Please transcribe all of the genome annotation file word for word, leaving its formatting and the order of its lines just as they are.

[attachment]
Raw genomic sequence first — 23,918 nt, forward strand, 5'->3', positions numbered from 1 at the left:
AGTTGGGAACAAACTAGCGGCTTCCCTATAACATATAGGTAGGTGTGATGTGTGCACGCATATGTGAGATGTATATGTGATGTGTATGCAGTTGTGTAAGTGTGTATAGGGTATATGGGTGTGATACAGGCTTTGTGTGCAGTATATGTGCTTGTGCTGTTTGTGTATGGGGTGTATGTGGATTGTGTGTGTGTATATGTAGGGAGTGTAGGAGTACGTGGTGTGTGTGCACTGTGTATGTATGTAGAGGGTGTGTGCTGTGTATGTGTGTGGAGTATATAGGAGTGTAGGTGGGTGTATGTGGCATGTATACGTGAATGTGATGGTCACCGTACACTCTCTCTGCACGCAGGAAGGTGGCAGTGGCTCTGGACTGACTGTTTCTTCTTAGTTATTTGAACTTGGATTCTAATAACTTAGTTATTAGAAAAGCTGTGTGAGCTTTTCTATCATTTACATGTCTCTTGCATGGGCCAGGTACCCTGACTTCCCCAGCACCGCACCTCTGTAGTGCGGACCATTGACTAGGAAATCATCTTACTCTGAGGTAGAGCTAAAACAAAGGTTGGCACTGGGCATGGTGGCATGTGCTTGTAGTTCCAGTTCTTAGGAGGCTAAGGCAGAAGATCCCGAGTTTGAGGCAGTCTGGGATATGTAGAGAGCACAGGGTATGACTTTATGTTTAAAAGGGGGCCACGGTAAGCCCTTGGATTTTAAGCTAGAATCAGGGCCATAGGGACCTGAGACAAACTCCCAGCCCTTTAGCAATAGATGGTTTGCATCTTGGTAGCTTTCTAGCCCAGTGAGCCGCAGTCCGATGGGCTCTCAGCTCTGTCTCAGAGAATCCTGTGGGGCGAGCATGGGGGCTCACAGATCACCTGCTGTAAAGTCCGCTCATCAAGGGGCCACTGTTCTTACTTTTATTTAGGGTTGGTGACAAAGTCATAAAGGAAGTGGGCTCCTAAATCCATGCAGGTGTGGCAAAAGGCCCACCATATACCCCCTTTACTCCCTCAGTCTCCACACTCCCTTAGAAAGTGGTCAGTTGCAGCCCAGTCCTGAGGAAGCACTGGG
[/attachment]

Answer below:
Raw genomic sequence first — 23,918 nt, forward strand, 5'->3', positions numbered from 1 at the left:
AGTTGGGAACAAACTAGCGGCTTCCCTATAACATATAGGTAGGTGTGATGTGTGCACGCATATGTGAGATGTATATGTGATGTGTATGCAGTTGTGTAAGTGTGTATAGGGTATATGGGTGTGATACAGGCTTTGTGTGCAGTATATGTGCTTGTGCTGTTTGTGTATGGGGTGTATGTGGATTGTGTGTGTGTATATGTAGGGAGTGTAGGAGTACGTGGTGTGTGTGCACTGTGTATGTATGTAGAGGGTGTGTGCTGTGTATGTGTGTGGAGTATATAGGAGTGTAGGTGGGTGTATGTGGCATGTATACGTGAATGTGATGGTCACCGTACACTCTCTCTGCACGCAGGAAGGTGGCAGTGGCTCTGGACTGACTGTTTCTTCTTAGTTATTTGAACTTGGATTCTAATAACTTAGTTATTAGAAAAGCTGTGTGAGCTTTTCTATCATTTACATGTCTCTTGCATGGGCCAGGTACCCTGACTTCCCCAGCACCGCACCTCTGTAGTGCGGACCATTGACTAGGAAATCATCTTACTCTGAGGTAGAGCTAAAACAAAGGTTGGCACTGGGCATGGTGGCATGTGCTTGTAGTTCCAGTTCTTAGGAGGCTAAGGCAGAAGATCCCGAGTTTGAGGCAGTCTGGGATATGTAGAGAGCACAGGGTATGACTTTATGTTTAAAAGGGGGCCACGGTAAGCCCTTGGATTTTAAGCTAGAATCAGGGCCATAGGGACCTGAGACAAACTCCCAGCCCTTTAGCAATAGATGGTTTGCATCTTGGTAGCTTTCTAGCCCAGTGAGCCGCAGTCCGATGGGCTCTCAGCTCTGTCTCAGAGAATCCTGTGGGGCGAGCATGGGGGCTCACAGATCACCTGCTGTAAAGTCCGCTCATCAAGGGGCCACTGTTCTTACTTTTATTTAGGGTTGGTGACAAAGTCATAAAGGAAGTGGGCTCCTAAATCCATGCAGGTGTGGCAAAAGGCCCACCATATACCCCCTTTACTCCCTCAGTCTCCACACTCCCTTAGAAAGTGGTCAGTTGCAGCCCAGTCCTGAGGAAGCACTGGG